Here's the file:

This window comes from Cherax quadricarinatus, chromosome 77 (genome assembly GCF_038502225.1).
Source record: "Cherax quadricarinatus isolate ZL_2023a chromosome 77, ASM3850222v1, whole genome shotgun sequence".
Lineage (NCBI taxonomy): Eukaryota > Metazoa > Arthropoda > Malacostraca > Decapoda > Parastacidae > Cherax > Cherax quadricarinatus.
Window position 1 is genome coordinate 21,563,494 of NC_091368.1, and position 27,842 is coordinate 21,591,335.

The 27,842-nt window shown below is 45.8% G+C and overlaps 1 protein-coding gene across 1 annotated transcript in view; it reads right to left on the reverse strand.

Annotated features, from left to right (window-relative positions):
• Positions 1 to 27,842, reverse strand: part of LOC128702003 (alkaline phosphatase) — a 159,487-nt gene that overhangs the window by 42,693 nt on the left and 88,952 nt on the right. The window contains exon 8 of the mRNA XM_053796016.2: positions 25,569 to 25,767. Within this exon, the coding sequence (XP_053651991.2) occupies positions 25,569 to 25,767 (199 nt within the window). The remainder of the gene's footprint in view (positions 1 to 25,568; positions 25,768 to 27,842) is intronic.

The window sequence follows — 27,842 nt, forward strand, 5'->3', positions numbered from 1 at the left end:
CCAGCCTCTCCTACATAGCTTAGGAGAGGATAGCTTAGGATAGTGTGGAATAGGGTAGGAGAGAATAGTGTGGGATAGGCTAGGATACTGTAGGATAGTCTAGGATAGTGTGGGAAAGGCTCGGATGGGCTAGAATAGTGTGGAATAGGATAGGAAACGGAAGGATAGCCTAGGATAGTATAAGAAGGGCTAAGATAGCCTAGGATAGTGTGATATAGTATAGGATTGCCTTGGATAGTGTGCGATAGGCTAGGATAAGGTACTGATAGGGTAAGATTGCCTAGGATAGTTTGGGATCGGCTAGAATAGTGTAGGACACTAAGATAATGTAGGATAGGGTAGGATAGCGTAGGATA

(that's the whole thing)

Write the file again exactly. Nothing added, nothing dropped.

This window comes from Cherax quadricarinatus, chromosome 77 (genome assembly GCF_038502225.1).
Source record: "Cherax quadricarinatus isolate ZL_2023a chromosome 77, ASM3850222v1, whole genome shotgun sequence".
Lineage (NCBI taxonomy): Eukaryota > Metazoa > Arthropoda > Malacostraca > Decapoda > Parastacidae > Cherax > Cherax quadricarinatus.
Window position 1 is genome coordinate 21,563,494 of NC_091368.1, and position 27,842 is coordinate 21,591,335.

The 27,842-nt window shown below is 45.8% G+C and overlaps 1 protein-coding gene across 1 annotated transcript in view; it reads right to left on the reverse strand.

Annotated features, from left to right (window-relative positions):
• Positions 1 to 27,842, reverse strand: part of LOC128702003 (alkaline phosphatase) — a 159,487-nt gene that overhangs the window by 42,693 nt on the left and 88,952 nt on the right. The window contains exon 8 of the mRNA XM_053796016.2: positions 25,569 to 25,767. Within this exon, the coding sequence (XP_053651991.2) occupies positions 25,569 to 25,767 (199 nt within the window). The remainder of the gene's footprint in view (positions 1 to 25,568; positions 25,768 to 27,842) is intronic.

The window sequence follows — 27,842 nt, forward strand, 5'->3', positions numbered from 1 at the left end:
CCAGCCTCTCCTACATAGCTTAGGAGAGGATAGCTTAGGATAGTGTGGAATAGGGTAGGAGAGAATAGTGTGGGATAGGCTAGGATACTGTAGGATAGTCTAGGATAGTGTGGGAAAGGCTCGGATGGGCTAGAATAGTGTGGAATAGGATAGGAAACGGAAGGATAGCCTAGGATAGTATAAGAAGGGCTAAGATAGCCTAGGATAGTGTGATATAGTATAGGATTGCCTTGGATAGTGTGCGATAGGCTAGGATAAGGTACTGATAGGGTAAGATTGCCTAGGATAGTTTGGGATCGGCTAGAATAGTGTAGGACACTAAGATAATGTAGGATAGGGTAGGATAGCGTAGGATA